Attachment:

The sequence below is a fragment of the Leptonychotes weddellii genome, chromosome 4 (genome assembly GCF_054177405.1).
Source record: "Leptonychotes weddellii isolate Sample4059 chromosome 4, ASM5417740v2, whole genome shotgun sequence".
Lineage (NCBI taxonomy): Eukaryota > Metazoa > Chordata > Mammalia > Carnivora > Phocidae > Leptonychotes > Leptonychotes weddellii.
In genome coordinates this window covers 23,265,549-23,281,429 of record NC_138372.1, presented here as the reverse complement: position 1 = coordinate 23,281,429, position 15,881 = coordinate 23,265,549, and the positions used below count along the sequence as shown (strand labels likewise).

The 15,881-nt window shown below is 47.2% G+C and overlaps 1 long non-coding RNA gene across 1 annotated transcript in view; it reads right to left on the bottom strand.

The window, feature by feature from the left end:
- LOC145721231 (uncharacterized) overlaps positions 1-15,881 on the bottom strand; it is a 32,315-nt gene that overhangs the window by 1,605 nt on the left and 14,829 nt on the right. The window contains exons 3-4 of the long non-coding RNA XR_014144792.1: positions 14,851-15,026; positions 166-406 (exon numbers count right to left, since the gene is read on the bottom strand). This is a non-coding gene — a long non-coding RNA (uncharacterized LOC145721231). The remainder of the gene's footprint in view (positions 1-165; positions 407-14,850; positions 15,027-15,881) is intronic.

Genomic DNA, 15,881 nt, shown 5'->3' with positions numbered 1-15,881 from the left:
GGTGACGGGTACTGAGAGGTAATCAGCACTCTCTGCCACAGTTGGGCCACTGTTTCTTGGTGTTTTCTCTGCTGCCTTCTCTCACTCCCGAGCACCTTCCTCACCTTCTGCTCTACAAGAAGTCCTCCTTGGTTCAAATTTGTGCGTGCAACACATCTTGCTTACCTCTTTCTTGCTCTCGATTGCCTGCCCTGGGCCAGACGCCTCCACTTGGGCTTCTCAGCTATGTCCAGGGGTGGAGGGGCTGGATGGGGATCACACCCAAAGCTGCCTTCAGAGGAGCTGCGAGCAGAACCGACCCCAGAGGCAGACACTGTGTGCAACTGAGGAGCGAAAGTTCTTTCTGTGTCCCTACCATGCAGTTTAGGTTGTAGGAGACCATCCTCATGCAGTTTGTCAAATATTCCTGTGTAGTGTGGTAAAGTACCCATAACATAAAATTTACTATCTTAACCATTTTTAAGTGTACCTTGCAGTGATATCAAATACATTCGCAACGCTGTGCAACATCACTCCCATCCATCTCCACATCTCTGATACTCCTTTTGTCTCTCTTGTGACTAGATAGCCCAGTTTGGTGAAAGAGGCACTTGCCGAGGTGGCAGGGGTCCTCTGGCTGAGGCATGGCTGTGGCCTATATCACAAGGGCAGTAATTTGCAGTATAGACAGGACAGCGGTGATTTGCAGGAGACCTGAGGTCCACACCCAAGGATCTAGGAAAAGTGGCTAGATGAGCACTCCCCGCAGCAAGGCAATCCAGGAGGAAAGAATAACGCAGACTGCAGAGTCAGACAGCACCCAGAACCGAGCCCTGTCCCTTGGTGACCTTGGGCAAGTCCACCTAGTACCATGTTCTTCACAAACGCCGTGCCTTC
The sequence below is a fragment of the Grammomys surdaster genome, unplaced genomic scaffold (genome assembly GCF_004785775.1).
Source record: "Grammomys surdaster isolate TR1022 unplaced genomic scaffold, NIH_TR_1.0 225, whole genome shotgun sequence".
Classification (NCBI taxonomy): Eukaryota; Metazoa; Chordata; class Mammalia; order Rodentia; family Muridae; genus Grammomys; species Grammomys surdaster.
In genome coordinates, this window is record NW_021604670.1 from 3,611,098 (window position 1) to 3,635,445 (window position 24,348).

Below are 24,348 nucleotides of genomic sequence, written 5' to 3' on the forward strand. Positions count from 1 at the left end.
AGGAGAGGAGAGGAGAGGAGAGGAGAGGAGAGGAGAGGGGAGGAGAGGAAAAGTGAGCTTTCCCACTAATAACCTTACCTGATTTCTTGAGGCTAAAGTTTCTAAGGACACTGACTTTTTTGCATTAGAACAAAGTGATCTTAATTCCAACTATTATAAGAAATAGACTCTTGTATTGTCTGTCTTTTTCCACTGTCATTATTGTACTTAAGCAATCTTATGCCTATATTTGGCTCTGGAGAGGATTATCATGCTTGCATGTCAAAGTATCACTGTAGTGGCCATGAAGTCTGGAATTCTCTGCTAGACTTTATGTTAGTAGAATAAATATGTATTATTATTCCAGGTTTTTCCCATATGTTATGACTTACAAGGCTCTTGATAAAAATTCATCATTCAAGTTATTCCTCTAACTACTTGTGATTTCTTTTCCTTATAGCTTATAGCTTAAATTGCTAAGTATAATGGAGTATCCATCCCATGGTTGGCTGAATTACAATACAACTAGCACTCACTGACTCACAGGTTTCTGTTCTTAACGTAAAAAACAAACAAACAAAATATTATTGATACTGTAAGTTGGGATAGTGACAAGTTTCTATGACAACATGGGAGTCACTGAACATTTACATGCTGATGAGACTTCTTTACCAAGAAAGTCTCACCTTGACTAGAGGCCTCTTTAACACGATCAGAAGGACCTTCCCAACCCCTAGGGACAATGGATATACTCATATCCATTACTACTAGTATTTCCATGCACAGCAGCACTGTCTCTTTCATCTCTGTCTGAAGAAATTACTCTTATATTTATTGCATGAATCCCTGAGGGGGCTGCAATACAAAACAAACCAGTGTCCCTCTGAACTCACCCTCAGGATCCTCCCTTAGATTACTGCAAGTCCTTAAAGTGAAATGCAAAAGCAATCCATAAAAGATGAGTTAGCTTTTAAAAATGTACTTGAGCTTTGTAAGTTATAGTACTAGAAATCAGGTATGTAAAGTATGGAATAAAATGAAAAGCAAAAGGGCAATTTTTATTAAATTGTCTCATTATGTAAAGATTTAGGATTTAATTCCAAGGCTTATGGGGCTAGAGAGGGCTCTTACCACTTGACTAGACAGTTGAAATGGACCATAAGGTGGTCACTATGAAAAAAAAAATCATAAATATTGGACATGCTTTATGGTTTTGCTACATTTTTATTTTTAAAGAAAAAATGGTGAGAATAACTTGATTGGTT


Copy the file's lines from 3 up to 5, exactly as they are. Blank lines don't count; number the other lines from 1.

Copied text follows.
Lineage (NCBI taxonomy): Eukaryota > Metazoa > Chordata > Mammalia > Carnivora > Phocidae > Leptonychotes > Leptonychotes weddellii.
In genome coordinates this window covers 23,265,549-23,281,429 of record NC_138372.1, presented here as the reverse complement: position 1 = coordinate 23,281,429, position 15,881 = coordinate 23,265,549, and the positions used below count along the sequence as shown (strand labels likewise).

The 15,881-nt window shown below is 47.2% G+C and overlaps 1 long non-coding RNA gene across 1 annotated transcript in view; it reads right to left on the bottom strand.